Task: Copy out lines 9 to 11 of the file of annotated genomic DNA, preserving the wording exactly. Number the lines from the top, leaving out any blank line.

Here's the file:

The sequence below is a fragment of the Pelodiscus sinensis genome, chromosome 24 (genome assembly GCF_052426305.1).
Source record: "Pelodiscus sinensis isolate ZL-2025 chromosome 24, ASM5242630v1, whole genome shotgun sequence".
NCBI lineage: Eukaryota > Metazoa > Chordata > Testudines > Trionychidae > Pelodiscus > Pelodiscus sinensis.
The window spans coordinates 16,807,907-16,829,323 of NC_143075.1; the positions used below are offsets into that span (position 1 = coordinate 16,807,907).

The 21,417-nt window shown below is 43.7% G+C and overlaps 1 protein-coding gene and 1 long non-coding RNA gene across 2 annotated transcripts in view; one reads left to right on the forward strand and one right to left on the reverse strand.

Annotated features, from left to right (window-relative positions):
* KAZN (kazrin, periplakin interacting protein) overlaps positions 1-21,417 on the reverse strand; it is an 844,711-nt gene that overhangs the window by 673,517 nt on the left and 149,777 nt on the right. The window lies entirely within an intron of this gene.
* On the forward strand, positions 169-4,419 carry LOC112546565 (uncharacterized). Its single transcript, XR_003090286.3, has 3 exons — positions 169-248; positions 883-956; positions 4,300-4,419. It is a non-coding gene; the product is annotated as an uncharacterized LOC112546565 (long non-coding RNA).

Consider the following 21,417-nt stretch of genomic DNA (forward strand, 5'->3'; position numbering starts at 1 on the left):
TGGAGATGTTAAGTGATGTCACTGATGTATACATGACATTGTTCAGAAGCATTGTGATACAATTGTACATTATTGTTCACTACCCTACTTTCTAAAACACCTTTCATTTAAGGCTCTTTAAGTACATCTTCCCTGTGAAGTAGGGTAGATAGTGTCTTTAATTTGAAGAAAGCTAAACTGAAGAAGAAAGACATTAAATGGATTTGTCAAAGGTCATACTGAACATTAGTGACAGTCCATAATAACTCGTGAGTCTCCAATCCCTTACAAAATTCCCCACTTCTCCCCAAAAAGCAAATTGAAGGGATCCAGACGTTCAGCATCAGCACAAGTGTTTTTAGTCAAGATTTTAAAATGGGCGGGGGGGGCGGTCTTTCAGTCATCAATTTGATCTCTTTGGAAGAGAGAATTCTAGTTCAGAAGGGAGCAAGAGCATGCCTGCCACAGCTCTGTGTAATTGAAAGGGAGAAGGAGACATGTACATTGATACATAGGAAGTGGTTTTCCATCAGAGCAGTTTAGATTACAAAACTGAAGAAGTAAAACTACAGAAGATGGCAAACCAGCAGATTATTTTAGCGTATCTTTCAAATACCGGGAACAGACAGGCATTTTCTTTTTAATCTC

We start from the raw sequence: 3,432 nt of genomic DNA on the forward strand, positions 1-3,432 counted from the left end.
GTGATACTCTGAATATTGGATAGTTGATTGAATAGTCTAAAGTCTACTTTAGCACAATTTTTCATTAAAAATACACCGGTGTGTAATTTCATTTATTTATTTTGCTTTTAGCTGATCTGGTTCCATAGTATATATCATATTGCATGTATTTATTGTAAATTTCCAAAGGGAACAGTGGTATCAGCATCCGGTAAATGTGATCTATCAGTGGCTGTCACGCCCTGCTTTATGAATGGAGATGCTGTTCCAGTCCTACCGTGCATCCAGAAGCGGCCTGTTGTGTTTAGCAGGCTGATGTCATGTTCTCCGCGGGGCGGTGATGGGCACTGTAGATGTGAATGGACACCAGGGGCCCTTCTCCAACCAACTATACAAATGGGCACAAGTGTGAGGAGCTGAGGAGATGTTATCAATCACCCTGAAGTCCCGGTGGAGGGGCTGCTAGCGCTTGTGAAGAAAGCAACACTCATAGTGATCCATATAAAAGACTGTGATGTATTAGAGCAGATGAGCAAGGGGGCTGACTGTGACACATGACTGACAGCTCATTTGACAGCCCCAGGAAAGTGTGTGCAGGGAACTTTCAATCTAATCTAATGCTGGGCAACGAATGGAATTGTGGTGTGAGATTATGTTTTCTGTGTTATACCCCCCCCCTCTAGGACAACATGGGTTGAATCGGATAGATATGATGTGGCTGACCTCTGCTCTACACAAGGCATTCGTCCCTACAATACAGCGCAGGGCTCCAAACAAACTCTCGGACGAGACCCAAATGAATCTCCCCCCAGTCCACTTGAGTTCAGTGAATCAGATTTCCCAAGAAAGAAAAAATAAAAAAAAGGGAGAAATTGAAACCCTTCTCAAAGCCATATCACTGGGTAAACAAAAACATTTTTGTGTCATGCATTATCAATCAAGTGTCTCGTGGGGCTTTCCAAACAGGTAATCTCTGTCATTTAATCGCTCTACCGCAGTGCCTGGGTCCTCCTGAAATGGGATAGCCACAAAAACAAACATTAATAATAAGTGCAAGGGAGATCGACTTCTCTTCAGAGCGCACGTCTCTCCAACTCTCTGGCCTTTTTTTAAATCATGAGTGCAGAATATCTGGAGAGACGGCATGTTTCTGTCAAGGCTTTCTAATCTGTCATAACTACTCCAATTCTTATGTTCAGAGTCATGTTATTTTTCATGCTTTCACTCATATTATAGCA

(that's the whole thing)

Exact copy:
Consider the following 21,417-nt stretch of genomic DNA (forward strand, 5'->3'; position numbering starts at 1 on the left):
TGGAGATGTTAAGTGATGTCACTGATGTATACATGACATTGTTCAGAAGCATTGTGATACAATTGTACATTATTGTTCACTACCCTACTTTCTAAAACACCTTTCATTTAAGGCTCTTTAAGTACATCTTCCCTGTGAAGTAGGGTAGATAGTGTCTTTAATTTGAAGAAAGCTAAACTGAAGAAGAAAGACATTAAATGGATTTGTCAAAGGTCATACTGAACATTAGTGACAGTCCATAATAACTCGTGAGTCTCCAATCCCTTACAAAATTCCCCACTTCTCCCCAAAAAGCAAATTGAAGGGATCCAGACGTTCAGCATCAGCACAAGTGTTTTTAGTCAAGATTTTAAAATGGGCGGGGGGGGCGGTCTTTCAGTCATCAATTTGATCTCTTTGGAAGAGAGAATTCTAGTTCAGAAGGGAGCAAGAGCATGCCTGCCACAGCTCTGTGTAATTGAAAGGGAGAAGGAGACATGTACATTGATACATAGGAAGTGGTTTTCCATCAGAGCAGTTTAGATTACAAAACTGAAGAAGTAAAACTACAGAAGATGGCAAACCAGCAGATTATTTTAGCGTATCTTTCAAATACCGGGAACAGACAGGCATTTTCTTTTTAATCTC

We start from the raw sequence: 3,432 nt of genomic DNA on the forward strand, positions 1-3,432 counted from the left end.